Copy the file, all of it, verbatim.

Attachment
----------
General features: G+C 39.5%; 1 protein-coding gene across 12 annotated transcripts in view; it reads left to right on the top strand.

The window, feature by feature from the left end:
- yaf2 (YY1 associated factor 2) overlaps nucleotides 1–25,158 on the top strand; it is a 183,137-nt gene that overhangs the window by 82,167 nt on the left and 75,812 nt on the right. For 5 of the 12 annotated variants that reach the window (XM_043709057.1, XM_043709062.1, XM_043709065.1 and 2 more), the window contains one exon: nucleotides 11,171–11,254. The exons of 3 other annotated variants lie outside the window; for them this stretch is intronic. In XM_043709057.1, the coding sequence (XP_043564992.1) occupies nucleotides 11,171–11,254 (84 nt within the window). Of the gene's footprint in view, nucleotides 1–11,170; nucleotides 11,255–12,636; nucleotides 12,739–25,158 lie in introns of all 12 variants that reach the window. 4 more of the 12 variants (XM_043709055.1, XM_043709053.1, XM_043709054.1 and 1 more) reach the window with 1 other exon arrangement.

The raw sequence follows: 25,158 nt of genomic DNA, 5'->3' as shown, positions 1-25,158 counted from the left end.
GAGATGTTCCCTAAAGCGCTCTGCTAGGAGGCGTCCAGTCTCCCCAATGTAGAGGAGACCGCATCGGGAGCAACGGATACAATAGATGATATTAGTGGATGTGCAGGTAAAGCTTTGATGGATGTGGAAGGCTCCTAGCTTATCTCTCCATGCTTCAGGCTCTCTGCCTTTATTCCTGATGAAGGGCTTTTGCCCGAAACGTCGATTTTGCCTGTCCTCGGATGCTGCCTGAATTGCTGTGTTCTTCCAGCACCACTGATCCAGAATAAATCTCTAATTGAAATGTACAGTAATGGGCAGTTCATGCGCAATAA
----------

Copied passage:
General features: G+C 39.5%; 1 protein-coding gene across 12 annotated transcripts in view; it reads left to right on the top strand.

The window, feature by feature from the left end:
- yaf2 (YY1 associated factor 2) overlaps nucleotides 1–25,158 on the top strand; it is a 183,137-nt gene that overhangs the window by 82,167 nt on the left and 75,812 nt on the right. For 5 of the 12 annotated variants that reach the window (XM_043709057.1, XM_043709062.1, XM_043709065.1 and 2 more), the window contains one exon: nucleotides 11,171–11,254. The exons of 3 other annotated variants lie outside the window; for them this stretch is intronic. In XM_043709057.1, the coding sequence (XP_043564992.1) occupies nucleotides 11,171–11,254 (84 nt within the window). Of the gene's footprint in view, nucleotides 1–11,170; nucleotides 11,255–12,636; nucleotides 12,739–25,158 lie in introns of all 12 variants that reach the window. 4 more of the 12 variants (XM_043709055.1, XM_043709053.1, XM_043709054.1 and 1 more) reach the window with 1 other exon arrangement.

The raw sequence follows: 25,158 nt of genomic DNA, 5'->3' as shown, positions 1-25,158 counted from the left end.
GAGATGTTCCCTAAAGCGCTCTGCTAGGAGGCGTCCAGTCTCCCCAATGTAGAGGAGACCGCATCGGGAGCAACGGATACAATAGATGATATTAGTGGATGTGCAGGTAAAGCTTTGATGGATGTGGAAGGCTCCTAGCTTATCTCTCCATGCTTCAGGCTCTCTGCCTTTATTCCTGATGAAGGGCTTTTGCCCGAAACGTCGATTTTGCCTGTCCTCGGATGCTGCCTGAATTGCTGTGTTCTTCCAGCACCACTGATCCAGAATAAATCTCTAATTGAAATGTACAGTAATGGGCAGTTCATGCGCAATAA